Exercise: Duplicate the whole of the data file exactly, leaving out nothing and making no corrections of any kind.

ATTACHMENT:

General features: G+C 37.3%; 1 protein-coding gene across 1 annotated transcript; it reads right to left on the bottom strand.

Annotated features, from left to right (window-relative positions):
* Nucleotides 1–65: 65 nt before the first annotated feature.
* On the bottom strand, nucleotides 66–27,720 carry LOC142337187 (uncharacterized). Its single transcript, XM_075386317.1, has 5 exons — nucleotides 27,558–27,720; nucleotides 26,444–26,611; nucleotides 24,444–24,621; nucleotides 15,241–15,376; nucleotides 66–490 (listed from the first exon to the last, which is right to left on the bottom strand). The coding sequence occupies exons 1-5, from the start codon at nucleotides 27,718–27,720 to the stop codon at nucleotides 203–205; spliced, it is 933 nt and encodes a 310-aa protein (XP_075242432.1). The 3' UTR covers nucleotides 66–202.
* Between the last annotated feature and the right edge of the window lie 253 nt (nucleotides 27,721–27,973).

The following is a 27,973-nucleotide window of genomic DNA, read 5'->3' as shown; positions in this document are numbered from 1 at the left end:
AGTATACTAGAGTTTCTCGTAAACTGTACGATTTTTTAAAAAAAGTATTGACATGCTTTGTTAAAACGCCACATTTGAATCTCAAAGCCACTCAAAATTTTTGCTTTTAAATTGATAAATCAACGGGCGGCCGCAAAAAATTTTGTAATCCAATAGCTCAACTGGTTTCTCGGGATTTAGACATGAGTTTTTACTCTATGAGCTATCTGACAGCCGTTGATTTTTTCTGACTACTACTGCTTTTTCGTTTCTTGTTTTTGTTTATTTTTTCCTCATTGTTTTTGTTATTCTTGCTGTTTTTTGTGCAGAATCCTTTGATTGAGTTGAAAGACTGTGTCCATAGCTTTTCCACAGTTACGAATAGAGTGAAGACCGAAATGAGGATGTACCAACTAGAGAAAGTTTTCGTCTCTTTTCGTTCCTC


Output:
General features: G+C 37.3%; 1 protein-coding gene across 1 annotated transcript; it reads right to left on the bottom strand.

Annotated features, from left to right (window-relative positions):
* Nucleotides 1–65: 65 nt before the first annotated feature.
* On the bottom strand, nucleotides 66–27,720 carry LOC142337187 (uncharacterized). Its single transcript, XM_075386317.1, has 5 exons — nucleotides 27,558–27,720; nucleotides 26,444–26,611; nucleotides 24,444–24,621; nucleotides 15,241–15,376; nucleotides 66–490 (listed from the first exon to the last, which is right to left on the bottom strand). The coding sequence occupies exons 1-5, from the start codon at nucleotides 27,718–27,720 to the stop codon at nucleotides 203–205; spliced, it is 933 nt and encodes a 310-aa protein (XP_075242432.1). The 3' UTR covers nucleotides 66–202.
* Between the last annotated feature and the right edge of the window lie 253 nt (nucleotides 27,721–27,973).

The following is a 27,973-nucleotide window of genomic DNA, read 5'->3' as shown; positions in this document are numbered from 1 at the left end:
AGTATACTAGAGTTTCTCGTAAACTGTACGATTTTTTAAAAAAAGTATTGACATGCTTTGTTAAAACGCCACATTTGAATCTCAAAGCCACTCAAAATTTTTGCTTTTAAATTGATAAATCAACGGGCGGCCGCAAAAAATTTTGTAATCCAATAGCTCAACTGGTTTCTCGGGATTTAGACATGAGTTTTTACTCTATGAGCTATCTGACAGCCGTTGATTTTTTCTGACTACTACTGCTTTTTCGTTTCTTGTTTTTGTTTATTTTTTCCTCATTGTTTTTGTTATTCTTGCTGTTTTTTGTGCAGAATCCTTTGATTGAGTTGAAAGACTGTGTCCATAGCTTTTCCACAGTTACGAATAGAGTGAAGACCGAAATGAGGATGTACCAACTAGAGAAAGTTTTCGTCTCTTTTCGTTCCTC